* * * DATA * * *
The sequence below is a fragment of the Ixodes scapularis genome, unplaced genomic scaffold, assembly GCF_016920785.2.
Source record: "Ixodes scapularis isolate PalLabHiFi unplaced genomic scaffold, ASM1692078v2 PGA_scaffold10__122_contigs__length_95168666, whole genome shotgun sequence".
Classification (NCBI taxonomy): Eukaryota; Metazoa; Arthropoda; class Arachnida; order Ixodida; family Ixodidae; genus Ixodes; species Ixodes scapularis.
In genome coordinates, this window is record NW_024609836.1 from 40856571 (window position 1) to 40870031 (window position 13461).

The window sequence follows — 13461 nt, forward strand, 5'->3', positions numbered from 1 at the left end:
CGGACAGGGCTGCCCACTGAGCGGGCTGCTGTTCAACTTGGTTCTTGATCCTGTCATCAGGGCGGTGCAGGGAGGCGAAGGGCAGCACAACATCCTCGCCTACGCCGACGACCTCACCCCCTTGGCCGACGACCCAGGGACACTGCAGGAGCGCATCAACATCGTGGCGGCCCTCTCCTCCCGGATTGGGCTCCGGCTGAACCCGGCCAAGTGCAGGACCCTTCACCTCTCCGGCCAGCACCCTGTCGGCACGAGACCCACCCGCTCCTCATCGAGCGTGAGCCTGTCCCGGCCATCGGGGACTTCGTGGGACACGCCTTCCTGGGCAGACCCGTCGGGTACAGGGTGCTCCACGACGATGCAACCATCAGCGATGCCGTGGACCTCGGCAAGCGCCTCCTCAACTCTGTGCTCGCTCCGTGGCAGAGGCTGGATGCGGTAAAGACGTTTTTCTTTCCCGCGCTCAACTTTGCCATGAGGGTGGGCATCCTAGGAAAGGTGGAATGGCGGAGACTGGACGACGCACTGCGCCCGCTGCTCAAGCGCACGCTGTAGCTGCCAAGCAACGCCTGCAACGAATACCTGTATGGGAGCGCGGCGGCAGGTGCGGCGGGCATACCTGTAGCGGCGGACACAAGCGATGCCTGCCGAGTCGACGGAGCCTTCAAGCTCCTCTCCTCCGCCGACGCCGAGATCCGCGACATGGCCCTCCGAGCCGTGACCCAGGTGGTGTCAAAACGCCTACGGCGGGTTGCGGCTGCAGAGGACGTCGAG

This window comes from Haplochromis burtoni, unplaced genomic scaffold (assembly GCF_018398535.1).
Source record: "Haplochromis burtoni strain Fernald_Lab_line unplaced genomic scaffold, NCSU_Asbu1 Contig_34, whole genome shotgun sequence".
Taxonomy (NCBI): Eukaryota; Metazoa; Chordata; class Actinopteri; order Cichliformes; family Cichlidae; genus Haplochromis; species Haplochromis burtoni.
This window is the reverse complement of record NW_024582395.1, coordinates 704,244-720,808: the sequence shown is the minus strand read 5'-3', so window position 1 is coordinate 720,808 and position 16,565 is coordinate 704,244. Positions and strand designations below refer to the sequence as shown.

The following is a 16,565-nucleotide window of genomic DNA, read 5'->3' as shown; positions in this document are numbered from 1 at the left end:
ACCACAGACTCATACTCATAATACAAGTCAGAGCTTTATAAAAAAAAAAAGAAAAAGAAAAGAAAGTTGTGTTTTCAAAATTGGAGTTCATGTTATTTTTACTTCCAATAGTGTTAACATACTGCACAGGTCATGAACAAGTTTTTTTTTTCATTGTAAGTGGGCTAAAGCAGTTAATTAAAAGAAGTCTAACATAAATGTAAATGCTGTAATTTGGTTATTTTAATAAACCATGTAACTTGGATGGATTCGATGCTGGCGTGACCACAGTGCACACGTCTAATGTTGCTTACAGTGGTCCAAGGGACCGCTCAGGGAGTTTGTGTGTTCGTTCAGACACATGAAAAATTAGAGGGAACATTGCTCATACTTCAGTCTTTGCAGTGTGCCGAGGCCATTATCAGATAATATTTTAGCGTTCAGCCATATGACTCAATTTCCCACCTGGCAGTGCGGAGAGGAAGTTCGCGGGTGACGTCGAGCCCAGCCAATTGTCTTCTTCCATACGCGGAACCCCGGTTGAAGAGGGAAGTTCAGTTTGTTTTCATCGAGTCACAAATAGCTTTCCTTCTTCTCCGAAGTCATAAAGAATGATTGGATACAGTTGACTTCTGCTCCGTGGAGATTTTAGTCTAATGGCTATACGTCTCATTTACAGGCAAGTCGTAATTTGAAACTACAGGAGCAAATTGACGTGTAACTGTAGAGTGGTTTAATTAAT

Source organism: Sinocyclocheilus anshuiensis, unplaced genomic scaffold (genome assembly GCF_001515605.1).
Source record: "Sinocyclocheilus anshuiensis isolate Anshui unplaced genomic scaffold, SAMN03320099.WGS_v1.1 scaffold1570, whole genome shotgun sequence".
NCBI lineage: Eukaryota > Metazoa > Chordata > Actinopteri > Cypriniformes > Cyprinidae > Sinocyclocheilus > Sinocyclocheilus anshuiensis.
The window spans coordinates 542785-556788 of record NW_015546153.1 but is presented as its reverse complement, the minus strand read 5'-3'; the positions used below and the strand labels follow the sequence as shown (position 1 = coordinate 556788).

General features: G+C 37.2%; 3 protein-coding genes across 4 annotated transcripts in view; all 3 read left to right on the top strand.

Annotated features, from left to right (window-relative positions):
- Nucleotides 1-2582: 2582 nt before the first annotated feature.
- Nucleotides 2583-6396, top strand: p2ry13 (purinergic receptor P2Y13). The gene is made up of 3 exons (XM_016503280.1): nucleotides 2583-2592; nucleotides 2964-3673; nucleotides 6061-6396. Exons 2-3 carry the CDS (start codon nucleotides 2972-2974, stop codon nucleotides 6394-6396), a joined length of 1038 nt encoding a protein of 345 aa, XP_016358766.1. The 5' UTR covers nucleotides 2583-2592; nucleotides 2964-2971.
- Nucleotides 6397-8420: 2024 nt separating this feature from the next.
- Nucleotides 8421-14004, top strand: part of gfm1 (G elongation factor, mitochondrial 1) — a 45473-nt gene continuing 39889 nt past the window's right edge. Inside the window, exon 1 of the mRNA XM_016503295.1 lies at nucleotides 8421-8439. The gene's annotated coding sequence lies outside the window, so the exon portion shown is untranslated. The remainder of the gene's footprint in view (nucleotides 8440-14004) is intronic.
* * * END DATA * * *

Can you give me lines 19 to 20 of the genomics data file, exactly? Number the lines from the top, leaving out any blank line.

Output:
- Nucleotides 1-2582: 2582 nt before the first annotated feature.
- Nucleotides 2583-6396, top strand: p2ry13 (purinergic receptor P2Y13). The gene is made up of 3 exons (XM_016503280.1): nucleotides 2583-2592; nucleotides 2964-3673; nucleotides 6061-6396. Exons 2-3 carry the CDS (start codon nucleotides 2972-2974, stop codon nucleotides 6394-6396), a joined length of 1038 nt encoding a protein of 345 aa, XP_016358766.1. The 5' UTR covers nucleotides 2583-2592; nucleotides 2964-2971.